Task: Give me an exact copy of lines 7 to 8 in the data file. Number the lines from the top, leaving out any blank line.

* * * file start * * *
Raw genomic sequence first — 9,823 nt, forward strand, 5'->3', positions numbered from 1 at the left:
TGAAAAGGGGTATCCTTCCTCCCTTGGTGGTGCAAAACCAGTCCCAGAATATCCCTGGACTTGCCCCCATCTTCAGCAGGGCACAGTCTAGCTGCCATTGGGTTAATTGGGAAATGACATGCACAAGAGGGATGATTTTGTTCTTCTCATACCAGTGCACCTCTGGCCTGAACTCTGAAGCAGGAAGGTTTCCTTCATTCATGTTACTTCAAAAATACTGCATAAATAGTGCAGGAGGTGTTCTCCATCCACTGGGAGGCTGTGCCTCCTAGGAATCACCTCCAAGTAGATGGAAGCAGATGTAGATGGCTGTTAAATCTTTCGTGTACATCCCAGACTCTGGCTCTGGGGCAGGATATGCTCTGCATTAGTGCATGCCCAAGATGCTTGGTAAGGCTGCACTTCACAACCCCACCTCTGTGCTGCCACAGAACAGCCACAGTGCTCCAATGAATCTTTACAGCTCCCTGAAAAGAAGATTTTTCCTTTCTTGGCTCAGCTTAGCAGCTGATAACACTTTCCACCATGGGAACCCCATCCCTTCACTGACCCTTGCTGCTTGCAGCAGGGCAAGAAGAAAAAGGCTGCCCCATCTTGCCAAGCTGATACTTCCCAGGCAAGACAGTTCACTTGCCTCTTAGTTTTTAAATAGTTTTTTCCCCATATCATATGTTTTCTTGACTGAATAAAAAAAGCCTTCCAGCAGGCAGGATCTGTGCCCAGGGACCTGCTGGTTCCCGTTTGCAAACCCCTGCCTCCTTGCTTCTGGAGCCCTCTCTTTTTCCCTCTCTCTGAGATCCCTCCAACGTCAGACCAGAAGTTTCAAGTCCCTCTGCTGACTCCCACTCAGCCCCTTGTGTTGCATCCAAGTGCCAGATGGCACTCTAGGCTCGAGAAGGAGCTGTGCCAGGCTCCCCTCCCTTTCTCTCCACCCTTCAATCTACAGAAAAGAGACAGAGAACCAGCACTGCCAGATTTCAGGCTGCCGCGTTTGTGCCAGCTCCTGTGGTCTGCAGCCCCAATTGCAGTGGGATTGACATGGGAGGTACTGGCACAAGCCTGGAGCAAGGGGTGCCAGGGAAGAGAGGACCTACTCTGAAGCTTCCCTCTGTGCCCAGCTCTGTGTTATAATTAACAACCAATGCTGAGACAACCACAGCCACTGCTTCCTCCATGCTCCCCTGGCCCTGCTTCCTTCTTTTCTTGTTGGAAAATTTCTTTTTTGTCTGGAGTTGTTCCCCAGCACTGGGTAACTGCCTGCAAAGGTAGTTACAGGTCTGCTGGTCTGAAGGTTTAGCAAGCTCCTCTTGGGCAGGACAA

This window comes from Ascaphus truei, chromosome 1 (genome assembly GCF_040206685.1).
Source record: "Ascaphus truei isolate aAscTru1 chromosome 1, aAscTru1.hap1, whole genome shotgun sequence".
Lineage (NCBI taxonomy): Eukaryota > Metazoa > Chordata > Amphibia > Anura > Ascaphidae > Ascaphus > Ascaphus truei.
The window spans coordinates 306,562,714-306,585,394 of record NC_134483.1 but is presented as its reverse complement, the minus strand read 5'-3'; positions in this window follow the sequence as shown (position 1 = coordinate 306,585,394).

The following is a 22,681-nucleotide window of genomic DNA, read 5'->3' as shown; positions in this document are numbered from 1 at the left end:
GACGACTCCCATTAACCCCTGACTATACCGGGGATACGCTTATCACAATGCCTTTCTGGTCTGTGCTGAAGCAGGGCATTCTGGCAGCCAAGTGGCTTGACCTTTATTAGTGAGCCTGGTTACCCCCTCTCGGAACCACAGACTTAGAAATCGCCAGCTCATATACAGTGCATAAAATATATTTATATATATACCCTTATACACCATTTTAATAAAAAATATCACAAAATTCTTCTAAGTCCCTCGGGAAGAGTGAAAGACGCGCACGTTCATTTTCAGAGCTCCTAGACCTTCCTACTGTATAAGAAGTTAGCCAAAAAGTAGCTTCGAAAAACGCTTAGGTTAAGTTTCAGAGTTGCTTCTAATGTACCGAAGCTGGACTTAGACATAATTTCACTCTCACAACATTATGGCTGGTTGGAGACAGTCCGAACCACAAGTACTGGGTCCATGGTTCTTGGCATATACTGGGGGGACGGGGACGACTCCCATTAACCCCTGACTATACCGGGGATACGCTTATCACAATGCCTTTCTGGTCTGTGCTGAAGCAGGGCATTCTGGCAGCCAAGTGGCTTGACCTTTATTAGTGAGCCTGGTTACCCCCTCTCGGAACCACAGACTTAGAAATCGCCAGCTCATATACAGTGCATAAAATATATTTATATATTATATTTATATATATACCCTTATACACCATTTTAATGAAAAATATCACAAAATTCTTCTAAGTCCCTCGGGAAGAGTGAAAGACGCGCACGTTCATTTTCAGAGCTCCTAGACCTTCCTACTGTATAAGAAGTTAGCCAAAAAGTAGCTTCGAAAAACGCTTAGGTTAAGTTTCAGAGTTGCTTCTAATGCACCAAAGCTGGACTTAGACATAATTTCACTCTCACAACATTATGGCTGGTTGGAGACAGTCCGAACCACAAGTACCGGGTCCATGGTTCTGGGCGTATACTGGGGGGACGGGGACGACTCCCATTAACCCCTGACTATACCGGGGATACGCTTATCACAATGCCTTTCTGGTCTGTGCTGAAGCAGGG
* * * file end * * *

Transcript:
The following is a 22,681-nucleotide window of genomic DNA, read 5'->3' as shown; positions in this document are numbered from 1 at the left end:
GACGACTCCCATTAACCCCTGACTATACCGGGGATACGCTTATCACAATGCCTTTCTGGTCTGTGCTGAAGCAGGGCATTCTGGCAGCCAAGTGGCTTGACCTTTATTAGTGAGCCTGGTTACCCCCTCTCGGAACCACAGACTTAGAAATCGCCAGCTCATATACAGTGCATAAAATATATTTATATATATACCCTTATACACCATTTTAATAAAAAATATCACAAAATTCTTCTAAGTCCCTCGGGAAGAGTGAAAGACGCGCACGTTCATTTTCAGAGCTCCTAGACCTTCCTACTGTATAAGAAGTTAGCCAAAAAGTAGCTTCGAAAAACGCTTAGGTTAAGTTTCAGAGTTGCTTCTAATGTACCGAAGCTGGACTTAGACATAATTTCACTCTCACAACATTATGGCTGGTTGGAGACAGTCCGAACCACAAGTACTGGGTCCATGGTTCTTGGCATATACTGGGGGGACGGGGACGACTCCCATTAACCCCTGACTATACCGGGGATACGCTTATCACAATGCCTTTCTGGTCTGTGCTGAAGCAGGGCATTCTGGCAGCCAAGTGGCTTGACCTTTATTAGTGAGCCTGGTTACCCCCTCTCGGAACCACAGACTTAGAAATCGCCAGCTCATATACAGTGCATAAAATATATTTATATATTATATTTATATATATACCCTTATACACCATTTTAATGAAAAATATCACAAAATTCTTCTAAGTCCCTCGGGAAGAGTGAAAGACGCGCACGTTCATTTTCAGAGCTCCTAGACCTTCCTACTGTATAAGAAGTTAGCCAAAAAGTAGCTTCGAAAAACGCTTAGGTTAAGTTTCAGAGTTGCTTCTAATGCACCAAAGCTGGACTTAGACATAATTTCACTCTCACAACATTATGGCTGGTTGGAGACAGTCCGAACCACAAGTACCGGGTCCATGGTTCTGGGCGTATACTGGGGGGACGGGGACGACTCCCATTAACCCCTGACTATACCGGGGATACGCTTATCACAATGCCTTTCTGGTCTGTGCTGAAGCAGGG